Department for Levelling Up, Housing and Communities white paper policies
Full list of housing and planning policies:
- £1.5bn Levelling Up Home Building Fund offering housebuilders development finance.
- Home Building Fund offering loans to pay for necessary infrastructure and enabling works on housing schemes (amount unspecified).
- £1.5bn Brownfield Fund to pay for regeneration of 20 town and city centers. This is taken from the £1.8bn allocated to brownfield and infrastructure funding in the autumn Budget, designed to unlock the delivery of up to 160,000 homes across England.
- Wolverhampton and Sheffield already allocated Brownfield Fund, £120 million, £28 million would go to the West Midlands Combined Authority and £13 million to the South Yorkshire Combined Authority.
- Refocus Homes England so that it uses its extensive statutory powers to partner with local leaders to unlock barriers and drive forward regeneration.
- Scrapping the 80/20 funding rule that focused investment in Greater London, and “instead invest in more homes in the North and Midlands to relieve pressure on the South East”.
- UK Government target that “majority of delivery on brownfield sites” is outside London and the South East.
- New Task Force set up to look at ways to provide better choice, quality and security of housing for older people.
- White Paper in the spring to consult on introducing a “legally binding Decent Homes Standard in the private rented sector”. Plans to include exploring creation of a National Landlord Register and taking tough action against rogue landlords.
- “Improved Green Belts” around towns and cities.
- Further devolution to areas that desire it, including extending existing deals with combined authorities, further new mayoral combined authority deals and a new wave of county deals.
- Government to enhance compulsory purchase powers to support town centre regeneration.
Homes England has set out details of two new funding pots for housebuilders designed to support the government’s new levelling up drive in the wake of the white paper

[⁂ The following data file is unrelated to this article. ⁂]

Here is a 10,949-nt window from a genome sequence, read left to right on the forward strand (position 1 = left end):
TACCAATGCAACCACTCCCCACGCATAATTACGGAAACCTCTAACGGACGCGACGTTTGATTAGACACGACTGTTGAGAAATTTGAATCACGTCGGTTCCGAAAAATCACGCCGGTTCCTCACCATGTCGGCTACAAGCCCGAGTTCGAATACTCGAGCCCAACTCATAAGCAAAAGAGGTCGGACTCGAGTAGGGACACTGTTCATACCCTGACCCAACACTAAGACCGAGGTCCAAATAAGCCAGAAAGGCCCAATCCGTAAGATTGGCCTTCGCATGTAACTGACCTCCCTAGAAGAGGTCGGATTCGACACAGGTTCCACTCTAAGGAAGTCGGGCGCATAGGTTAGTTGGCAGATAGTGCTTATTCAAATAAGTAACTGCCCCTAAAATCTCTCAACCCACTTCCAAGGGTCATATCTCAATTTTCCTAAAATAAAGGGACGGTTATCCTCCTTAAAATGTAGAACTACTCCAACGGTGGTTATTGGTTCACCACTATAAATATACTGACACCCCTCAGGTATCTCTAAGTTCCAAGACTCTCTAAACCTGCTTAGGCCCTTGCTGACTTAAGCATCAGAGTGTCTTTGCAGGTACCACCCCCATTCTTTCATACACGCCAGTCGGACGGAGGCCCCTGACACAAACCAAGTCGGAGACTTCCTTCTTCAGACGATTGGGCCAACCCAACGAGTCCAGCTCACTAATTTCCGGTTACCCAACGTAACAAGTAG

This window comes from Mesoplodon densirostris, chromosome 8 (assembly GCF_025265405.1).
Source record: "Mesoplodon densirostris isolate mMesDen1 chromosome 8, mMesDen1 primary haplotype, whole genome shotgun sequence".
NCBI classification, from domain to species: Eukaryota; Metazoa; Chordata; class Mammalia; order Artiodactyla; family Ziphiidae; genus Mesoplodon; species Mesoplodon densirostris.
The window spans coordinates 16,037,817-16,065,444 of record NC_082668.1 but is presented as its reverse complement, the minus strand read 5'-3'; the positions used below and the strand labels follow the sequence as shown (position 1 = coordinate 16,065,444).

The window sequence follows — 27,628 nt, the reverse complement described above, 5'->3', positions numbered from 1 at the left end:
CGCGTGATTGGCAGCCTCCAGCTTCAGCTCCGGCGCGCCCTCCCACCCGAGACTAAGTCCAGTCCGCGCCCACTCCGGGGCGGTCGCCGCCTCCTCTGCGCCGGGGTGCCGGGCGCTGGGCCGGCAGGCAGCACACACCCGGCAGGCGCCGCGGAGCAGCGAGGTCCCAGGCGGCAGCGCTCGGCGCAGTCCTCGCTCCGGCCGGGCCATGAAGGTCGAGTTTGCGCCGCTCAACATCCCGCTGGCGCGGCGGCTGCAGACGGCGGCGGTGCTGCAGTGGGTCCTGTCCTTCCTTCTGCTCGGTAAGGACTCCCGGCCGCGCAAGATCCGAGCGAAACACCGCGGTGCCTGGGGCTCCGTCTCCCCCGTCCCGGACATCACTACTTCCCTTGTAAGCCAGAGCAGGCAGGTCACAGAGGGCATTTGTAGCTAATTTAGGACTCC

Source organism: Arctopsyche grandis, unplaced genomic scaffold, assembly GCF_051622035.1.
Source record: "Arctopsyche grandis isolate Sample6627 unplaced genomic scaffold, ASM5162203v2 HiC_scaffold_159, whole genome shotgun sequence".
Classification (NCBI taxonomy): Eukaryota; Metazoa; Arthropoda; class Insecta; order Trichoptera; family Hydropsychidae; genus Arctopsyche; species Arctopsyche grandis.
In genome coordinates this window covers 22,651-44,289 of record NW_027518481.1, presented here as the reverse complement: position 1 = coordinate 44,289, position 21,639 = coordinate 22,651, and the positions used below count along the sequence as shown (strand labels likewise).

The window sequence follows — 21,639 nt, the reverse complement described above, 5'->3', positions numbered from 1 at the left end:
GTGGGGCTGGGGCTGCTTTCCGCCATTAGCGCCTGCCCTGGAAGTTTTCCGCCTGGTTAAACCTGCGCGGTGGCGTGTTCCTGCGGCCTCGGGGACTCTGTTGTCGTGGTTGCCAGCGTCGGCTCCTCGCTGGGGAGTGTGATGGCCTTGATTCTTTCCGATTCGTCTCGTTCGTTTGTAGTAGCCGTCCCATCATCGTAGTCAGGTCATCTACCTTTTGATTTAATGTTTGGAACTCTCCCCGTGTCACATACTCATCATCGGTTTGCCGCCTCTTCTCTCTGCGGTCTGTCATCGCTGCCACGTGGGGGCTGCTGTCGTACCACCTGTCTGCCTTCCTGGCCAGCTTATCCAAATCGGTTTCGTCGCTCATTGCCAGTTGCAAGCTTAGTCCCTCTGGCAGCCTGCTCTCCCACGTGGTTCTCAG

The funding pots include a £1.5bn Levelling Up Home Building Fund, which will provide development finance for builders struggling to secure commercial loans, and a separate Home Building Fund, designed to pay infrastructure and enabling costs necessary to get development off the ground.
The details come as the government gave the agency a new remit to support local regeneration efforts and confirmed the cancellation of the previously introduced 80/20 rule, under which the agency’s funding had been targeted at wealthy areas with the lowest housing affordability.
The new funds are also part of a raft of announcements from government yesterday to support the ambitions in the Levelling Up White Paper, such as a pledge to set up a task force to expand housing for older people, and another to introduce a “decent homes standard” for the private rented sector.
Homes England said the £1.5bn Levelling Up Home Building Fund will provide loans on commercial terms of anything between £250k to £250m, to finance the development of homes for sale or rent. Schemes will only be eligible if they are financially viable, will provide at least five homes and would stall without the money.
Click here to find out more about the Levelling Up Home Building Fund
Homes England may also use the money to set up partnerships with lenders, such as £250m development finance with Lloyds, Barclays and United Trust Bank.
Homes England said the separate Home Building Fund would also provide loans to developers, master developers and landowners of up to £250m to pay for site preparation, enabling or other infrastructure works on schemes needed before housebuilding can start.
Click here to find out more about the Home Building Fund
The agency said the money could be used for “any non-housebuilding activity needed to unlock large sites and enable partners to use their capital resources to deliver housing quickly.”
The money will be available to UK registered firms with viable schemes that would stall or progress much less quickly without the funding.
Homes England said successful bidders would need to have a controlling interest in the land and a clear route to achieving planning consent, and typically also have a masterplan or outline planning granted.
The agency said applications for funding to both schemes would be prioritised that gave the best taxpayer value, early delivery of homes, and support policies around net zero and construction innovation.
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